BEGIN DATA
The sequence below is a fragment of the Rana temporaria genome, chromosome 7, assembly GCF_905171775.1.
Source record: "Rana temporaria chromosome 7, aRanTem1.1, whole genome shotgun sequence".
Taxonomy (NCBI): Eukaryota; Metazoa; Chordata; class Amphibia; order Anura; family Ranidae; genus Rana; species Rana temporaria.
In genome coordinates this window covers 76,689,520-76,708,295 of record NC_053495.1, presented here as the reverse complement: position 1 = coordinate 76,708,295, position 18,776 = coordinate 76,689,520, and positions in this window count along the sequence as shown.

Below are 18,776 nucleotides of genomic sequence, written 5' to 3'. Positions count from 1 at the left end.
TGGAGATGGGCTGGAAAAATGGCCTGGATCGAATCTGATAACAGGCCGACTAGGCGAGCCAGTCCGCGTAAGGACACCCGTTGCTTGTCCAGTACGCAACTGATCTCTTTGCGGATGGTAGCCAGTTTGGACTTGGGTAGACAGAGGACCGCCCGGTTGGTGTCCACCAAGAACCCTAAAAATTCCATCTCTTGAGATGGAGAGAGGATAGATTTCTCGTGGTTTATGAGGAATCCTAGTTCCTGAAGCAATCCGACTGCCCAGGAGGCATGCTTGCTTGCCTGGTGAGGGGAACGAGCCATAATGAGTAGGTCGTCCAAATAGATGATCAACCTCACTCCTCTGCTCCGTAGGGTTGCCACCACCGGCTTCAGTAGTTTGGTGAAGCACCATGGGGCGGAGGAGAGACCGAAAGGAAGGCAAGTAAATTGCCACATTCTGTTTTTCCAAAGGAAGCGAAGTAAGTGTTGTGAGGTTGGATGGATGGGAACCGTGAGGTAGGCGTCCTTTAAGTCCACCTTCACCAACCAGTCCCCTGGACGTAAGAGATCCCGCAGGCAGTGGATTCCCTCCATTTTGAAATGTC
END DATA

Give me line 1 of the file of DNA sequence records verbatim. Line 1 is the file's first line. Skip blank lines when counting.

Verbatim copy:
The sequence below is a fragment of the Rana temporaria genome, chromosome 7, assembly GCF_905171775.1.